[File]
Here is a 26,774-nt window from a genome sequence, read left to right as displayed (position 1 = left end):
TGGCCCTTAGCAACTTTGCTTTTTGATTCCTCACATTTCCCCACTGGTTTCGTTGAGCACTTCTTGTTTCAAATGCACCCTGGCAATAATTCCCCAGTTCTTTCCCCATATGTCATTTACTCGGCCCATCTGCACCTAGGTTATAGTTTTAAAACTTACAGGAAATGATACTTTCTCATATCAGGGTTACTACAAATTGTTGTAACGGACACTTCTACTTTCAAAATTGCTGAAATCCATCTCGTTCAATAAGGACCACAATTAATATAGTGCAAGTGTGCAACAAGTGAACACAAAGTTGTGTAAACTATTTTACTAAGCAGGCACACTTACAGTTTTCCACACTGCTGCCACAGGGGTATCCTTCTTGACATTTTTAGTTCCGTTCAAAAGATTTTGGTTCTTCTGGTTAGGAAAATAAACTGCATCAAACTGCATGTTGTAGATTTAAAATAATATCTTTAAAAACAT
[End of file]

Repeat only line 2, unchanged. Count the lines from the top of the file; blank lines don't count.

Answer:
TGGCCCTTAGCAACTTTGCTTTTTGATTCCTCACATTTCCCCACTGGTTTCGTTGAGCACTTCTTGTTTCAAATGCACCCTGGCAATAATTCCCCAGTTCTTTCCCCATATGTCATTTACTCGGCCCATCTGCACCTAGGTTATAGTTTTAAAACTTACAGGAAATGATACTTTCTCATATCAGGGTTACTACAAATTGTTGTAACGGACACTTCTACTTTCAAAATTGCTGAAATCCATCTCGTTCAATAAGGACCACAATTAATATAGTGCAAGTGTGCAACAAGTGAACACAAAGTTGTGTAAACTATTTTACTAAGCAGGCACACTTACAGTTTTCCACACTGCTGCCACAGGGGTATCCTTCTTGACATTTTTAGTTCCGTTCAAAAGATTTTGGTTCTTCTGGTTAGGAAAATAAACTGCATCAAACTGCATGTTGTAGATTTAAAATAATATCTTTAAAAACAT